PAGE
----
In the New Yorker, novelist Rachel Kushner reflects on the novel Malina by the criminally underrecognized Austrian writer Ingeborg Bachmann (1926-73). The novel was originally published in 1971. It was first translated into English in 1999 by Philip Boehm; a revised translation will be published by New Directions this summer. As Kushner writes, Malina is an odd and elliptical book about a seemingly mundane romance between the female narrator and her neighbor. But in its subtly lacerating prose, it captures the psychic experience of being a woman in a patriarchal and nihilistic society. Here’s an excerpt:
Can a man understand “Malina”? Completely … A man can appreciate “Malina.” He doesn’t have to suffer it, whereas a woman who reads this book might feel the same burns and itching from the wool dress the narrator puts on late in the narrative—not by choice but by cosmic attrition, as her possessions start to go missing. But “Malina,” which was first published in 1971, is not a novel that is easy for anyone to understand, in a more normal sense of comprehension—the who, what, and why. I won’t pretend. It’s a difficult book in which to find your footing. There are all sorts of references in it, to Schoenberg, to Vienna, to historical events, not all of which the reader will catch. But once you’re in, you’re in. You’re not decoding. Toward the end, you’re racing along, deep in the rhythms of the narrator’s thoughts, which are bone-true and demonically intelligent—and I mean it would be a real burden to be that mentally acute, it can’t go well for a person to know that much, it can only lead to ill health, drinking, and despair—and then the novel careens over a cliff.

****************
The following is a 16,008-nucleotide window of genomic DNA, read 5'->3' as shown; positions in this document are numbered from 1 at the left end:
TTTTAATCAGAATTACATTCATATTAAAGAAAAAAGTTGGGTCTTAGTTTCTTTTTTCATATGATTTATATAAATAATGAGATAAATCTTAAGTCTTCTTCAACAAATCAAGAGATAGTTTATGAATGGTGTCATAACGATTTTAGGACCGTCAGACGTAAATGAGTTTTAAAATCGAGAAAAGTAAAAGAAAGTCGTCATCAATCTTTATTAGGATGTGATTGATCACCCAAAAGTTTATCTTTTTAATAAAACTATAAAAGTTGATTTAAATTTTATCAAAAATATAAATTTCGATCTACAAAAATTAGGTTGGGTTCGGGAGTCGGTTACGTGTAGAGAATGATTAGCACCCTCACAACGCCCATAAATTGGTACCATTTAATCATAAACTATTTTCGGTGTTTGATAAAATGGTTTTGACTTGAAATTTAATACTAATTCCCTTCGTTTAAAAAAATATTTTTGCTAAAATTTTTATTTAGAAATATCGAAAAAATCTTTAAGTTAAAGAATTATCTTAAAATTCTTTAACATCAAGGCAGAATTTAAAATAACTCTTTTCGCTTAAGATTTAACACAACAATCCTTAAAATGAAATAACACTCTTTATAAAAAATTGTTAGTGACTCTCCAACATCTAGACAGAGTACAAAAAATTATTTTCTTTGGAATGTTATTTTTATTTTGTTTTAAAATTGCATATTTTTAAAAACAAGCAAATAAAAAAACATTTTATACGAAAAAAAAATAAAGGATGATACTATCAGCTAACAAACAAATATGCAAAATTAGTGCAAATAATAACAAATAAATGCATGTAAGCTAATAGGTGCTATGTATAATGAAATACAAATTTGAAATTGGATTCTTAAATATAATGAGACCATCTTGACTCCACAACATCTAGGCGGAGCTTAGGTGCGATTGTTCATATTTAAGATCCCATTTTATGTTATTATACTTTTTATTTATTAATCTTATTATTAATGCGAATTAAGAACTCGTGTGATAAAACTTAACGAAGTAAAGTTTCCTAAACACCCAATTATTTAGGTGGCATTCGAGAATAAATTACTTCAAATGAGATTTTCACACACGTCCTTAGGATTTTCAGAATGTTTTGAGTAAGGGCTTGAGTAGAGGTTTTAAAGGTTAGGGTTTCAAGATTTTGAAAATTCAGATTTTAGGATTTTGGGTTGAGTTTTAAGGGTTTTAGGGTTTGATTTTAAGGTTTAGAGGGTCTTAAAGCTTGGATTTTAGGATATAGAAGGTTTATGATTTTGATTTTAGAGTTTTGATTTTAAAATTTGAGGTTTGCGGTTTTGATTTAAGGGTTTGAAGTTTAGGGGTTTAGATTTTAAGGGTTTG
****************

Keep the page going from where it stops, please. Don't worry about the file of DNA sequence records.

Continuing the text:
Image of Ingeborg Bachmann via Granta.